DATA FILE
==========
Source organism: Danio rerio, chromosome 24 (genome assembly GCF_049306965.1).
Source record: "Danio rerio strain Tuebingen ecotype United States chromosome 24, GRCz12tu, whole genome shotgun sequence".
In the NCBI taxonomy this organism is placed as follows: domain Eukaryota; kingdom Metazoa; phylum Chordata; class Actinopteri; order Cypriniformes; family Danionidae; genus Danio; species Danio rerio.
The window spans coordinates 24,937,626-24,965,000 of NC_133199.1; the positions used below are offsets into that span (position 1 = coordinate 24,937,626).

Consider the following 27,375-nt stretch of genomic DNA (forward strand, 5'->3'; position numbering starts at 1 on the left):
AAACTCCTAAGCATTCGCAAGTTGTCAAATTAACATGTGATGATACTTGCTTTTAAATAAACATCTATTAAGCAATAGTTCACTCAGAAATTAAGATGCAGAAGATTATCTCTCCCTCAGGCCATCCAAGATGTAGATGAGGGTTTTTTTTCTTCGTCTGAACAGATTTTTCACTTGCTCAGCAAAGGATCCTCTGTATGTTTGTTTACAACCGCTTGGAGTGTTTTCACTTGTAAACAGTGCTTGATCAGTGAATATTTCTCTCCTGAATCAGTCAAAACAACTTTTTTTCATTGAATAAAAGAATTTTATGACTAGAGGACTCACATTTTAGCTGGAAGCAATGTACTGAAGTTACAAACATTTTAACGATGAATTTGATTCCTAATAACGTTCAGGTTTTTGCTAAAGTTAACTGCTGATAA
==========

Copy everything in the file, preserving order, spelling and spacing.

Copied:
Source organism: Danio rerio, chromosome 24 (genome assembly GCF_049306965.1).
Source record: "Danio rerio strain Tuebingen ecotype United States chromosome 24, GRCz12tu, whole genome shotgun sequence".
In the NCBI taxonomy this organism is placed as follows: domain Eukaryota; kingdom Metazoa; phylum Chordata; class Actinopteri; order Cypriniformes; family Danionidae; genus Danio; species Danio rerio.
The window spans coordinates 24,937,626-24,965,000 of NC_133199.1; the positions used below are offsets into that span (position 1 = coordinate 24,937,626).

Consider the following 27,375-nt stretch of genomic DNA (forward strand, 5'->3'; position numbering starts at 1 on the left):
AAACTCCTAAGCATTCGCAAGTTGTCAAATTAACATGTGATGATACTTGCTTTTAAATAAACATCTATTAAGCAATAGTTCACTCAGAAATTAAGATGCAGAAGATTATCTCTCCCTCAGGCCATCCAAGATGTAGATGAGGGTTTTTTTTCTTCGTCTGAACAGATTTTTCACTTGCTCAGCAAAGGATCCTCTGTATGTTTGTTTACAACCGCTTGGAGTGTTTTCACTTGTAAACAGTGCTTGATCAGTGAATATTTCTCTCCTGAATCAGTCAAAACAACTTTTTTTCATTGAATAAAAGAATTTTATGACTAGAGGACTCACATTTTAGCTGGAAGCAATGTACTGAAGTTACAAACATTTTAACGATGAATTTGATTCCTAATAACGTTCAGGTTTTTGCTAAAGTTAACTGCTGATAA